The second is that the Thai lese majeste law is too broad and vague and needs to be more specific if it is to be acceptable in terms of international human rights.

At this point, it is worth stating that Jordan does have a lèse majeste law - though the maximum sentence of three years is in fact the minimum sentence in Thailand.

This deterioration of the situation regarding lese majeste sentences in Thailand is part of an overall downward spiral of human rights.

This fall from grace has been commented on by the US in its 2014 Human Rights Thailand Country Report, which documented awful failings of the system, especially involving migrant children.

In addition, the EU has commented on the case of the 14 New Democracy Movement students facing charges of sedition, and more generally on the Myanmar human trafficking victims and the problem of modern-day slavery in the fishing industry.

UN downgrade and its consequences

However, as the guarantor of universal human rights, the UN is also having to develop a coordinated response to Thailand's worsening rights situation both internationally and at the country level. This includes how it will manage the proposed downgrading of Thailand's National Human Rights Commission (NHRC) from "A" to "B" by the International Coordinating Committee on National Human Rights Institutions (ICC).

There are three main reasons for the possible downgrade: the selection mechanism is neither diverse nor transparent, with little representation from civil society; there is a lack of, or tardy, response to serious human rights violations, including the political violence of 2010; and the Commissioners do not demonstrate professional independence due to their espousing political views while engaged in NHRC work.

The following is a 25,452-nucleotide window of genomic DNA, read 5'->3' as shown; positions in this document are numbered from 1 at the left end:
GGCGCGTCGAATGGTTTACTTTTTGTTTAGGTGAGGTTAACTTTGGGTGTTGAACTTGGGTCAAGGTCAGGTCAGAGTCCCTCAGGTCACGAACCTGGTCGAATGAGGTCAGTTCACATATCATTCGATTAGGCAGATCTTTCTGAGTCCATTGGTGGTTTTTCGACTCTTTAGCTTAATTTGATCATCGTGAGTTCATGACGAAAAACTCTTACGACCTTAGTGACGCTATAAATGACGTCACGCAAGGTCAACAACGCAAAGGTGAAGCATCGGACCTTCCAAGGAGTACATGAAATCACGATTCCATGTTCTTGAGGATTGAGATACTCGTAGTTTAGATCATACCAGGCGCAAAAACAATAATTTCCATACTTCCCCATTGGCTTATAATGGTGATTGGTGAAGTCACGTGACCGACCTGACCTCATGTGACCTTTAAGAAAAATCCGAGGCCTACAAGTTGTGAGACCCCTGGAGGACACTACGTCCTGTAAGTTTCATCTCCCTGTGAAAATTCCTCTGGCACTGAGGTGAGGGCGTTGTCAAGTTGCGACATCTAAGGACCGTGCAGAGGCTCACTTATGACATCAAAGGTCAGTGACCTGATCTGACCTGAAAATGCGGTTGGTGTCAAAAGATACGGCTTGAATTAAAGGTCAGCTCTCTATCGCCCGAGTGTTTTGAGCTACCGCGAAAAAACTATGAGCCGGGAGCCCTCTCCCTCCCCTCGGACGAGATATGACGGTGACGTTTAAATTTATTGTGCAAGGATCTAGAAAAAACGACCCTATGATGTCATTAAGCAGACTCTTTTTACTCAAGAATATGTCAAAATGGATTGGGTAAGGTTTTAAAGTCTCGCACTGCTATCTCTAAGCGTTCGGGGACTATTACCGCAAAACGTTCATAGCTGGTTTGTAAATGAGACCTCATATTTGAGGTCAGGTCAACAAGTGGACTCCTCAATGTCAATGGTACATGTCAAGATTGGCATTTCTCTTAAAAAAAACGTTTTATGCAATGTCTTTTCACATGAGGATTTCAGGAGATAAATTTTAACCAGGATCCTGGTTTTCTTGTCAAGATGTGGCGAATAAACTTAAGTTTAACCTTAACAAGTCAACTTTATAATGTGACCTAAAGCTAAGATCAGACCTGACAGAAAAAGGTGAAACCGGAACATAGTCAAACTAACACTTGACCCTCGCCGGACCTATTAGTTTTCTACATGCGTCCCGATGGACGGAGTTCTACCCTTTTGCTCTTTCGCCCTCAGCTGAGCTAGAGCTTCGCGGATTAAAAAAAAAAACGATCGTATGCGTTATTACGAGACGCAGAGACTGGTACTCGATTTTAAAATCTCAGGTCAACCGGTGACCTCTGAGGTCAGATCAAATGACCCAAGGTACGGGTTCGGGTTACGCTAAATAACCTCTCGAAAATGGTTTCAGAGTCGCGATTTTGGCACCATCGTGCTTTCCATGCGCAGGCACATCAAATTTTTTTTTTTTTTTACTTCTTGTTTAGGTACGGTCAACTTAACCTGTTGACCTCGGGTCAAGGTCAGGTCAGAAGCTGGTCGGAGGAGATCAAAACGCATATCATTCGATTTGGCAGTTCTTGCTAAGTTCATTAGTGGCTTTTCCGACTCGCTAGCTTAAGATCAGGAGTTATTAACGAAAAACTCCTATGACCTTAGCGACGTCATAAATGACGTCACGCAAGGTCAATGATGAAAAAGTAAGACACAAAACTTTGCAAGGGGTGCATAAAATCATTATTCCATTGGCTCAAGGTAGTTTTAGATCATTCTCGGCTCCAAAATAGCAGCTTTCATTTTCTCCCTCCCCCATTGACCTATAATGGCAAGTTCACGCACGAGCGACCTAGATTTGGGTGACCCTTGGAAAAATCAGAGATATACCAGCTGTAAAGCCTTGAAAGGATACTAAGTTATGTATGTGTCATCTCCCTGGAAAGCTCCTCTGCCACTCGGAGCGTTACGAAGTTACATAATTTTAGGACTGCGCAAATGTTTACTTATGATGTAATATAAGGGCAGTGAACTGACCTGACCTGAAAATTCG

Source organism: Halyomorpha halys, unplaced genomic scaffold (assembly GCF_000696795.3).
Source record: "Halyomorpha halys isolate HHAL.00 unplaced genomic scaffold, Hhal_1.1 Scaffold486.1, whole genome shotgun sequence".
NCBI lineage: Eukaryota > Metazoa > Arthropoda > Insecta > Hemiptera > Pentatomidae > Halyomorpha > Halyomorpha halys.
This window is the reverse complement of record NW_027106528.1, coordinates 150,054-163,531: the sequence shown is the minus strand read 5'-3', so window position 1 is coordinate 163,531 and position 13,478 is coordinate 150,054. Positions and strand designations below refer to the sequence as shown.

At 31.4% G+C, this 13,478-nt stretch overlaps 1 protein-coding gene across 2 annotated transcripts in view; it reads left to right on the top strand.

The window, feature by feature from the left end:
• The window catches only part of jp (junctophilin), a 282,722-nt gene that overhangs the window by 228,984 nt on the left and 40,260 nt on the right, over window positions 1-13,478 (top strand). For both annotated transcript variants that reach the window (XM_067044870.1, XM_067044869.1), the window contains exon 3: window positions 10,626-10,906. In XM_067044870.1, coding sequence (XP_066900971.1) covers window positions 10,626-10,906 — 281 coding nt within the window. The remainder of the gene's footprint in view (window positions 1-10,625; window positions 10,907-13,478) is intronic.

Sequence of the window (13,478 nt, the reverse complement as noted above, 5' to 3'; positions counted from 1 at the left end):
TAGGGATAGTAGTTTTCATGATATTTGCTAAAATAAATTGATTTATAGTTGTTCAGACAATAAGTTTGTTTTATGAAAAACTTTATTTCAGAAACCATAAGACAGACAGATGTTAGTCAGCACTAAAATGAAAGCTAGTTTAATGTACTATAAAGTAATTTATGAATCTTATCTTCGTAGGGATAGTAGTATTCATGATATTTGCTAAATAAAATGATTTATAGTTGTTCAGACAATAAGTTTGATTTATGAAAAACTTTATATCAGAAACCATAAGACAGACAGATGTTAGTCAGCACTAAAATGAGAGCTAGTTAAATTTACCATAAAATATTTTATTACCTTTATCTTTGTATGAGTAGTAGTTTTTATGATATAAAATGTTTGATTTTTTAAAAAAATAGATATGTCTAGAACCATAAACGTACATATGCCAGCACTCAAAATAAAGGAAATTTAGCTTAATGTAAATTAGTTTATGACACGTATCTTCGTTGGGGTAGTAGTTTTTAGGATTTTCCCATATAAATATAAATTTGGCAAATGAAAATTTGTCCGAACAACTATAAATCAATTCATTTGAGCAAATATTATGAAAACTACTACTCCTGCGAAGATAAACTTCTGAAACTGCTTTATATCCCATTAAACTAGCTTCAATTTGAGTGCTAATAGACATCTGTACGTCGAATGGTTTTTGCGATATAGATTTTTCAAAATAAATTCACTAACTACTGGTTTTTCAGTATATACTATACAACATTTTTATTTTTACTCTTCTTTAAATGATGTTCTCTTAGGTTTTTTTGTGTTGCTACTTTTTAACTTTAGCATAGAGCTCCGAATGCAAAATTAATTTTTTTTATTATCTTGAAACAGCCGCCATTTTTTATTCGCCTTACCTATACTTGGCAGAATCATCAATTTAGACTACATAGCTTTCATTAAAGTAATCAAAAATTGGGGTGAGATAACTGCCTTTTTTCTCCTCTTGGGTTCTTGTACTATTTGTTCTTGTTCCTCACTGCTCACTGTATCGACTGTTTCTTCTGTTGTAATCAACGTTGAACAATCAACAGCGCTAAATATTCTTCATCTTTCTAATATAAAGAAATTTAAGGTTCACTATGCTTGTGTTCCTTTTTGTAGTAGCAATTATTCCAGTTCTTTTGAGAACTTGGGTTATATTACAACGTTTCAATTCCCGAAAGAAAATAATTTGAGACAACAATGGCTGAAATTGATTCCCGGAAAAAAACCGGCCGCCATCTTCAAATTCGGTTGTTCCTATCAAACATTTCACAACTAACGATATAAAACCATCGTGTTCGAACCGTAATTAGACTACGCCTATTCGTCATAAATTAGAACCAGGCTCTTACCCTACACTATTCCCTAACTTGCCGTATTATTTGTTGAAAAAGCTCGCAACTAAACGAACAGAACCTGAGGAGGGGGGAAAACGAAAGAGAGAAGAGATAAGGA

The NHRC faces the downgrade at the end of this year unless it improves, but at present this appears unlikely as this year's selection process mirrored that of the previous.

It has also not expressed any position on the May 2014 coup.

This potential downgrade is essentially a vote of no confidence in the Thai human rights situation.

Thailand's ability to express opinions or submit documents to the UN Human Rights Council will be curtailed, and it will not be trusted to report on itself for the scheduled 2016 Universal Periodic Review.

The Thai NHRC will also be demoted to observer status at UNHRC regional and international conferences, and it will lose voting privileges at the ICC.

Thailand is facing yet another disgraceful situation regarding human rights. Moreover, if downgraded it will not be taken seriously at the UN in terms of its aspirations, which include a Security Council seat.

Senior Thai politicians promoting the country's Philosophy of the Sufficiency Economy (PSE), as Surin Pitsuwan recently did at the UN, may also face scepticism.

One basic problem is that the Thai military risks being accused of inconsistency.

The Buddhism-derived 12 Core Values of Thai people personally compiled by General Prayut, introduced in July 2014 and now mandated in the education system from this term, includes the PSE and also promotes tolerance, wishing others well, and generosity. A 60-year sentence does not embody these values.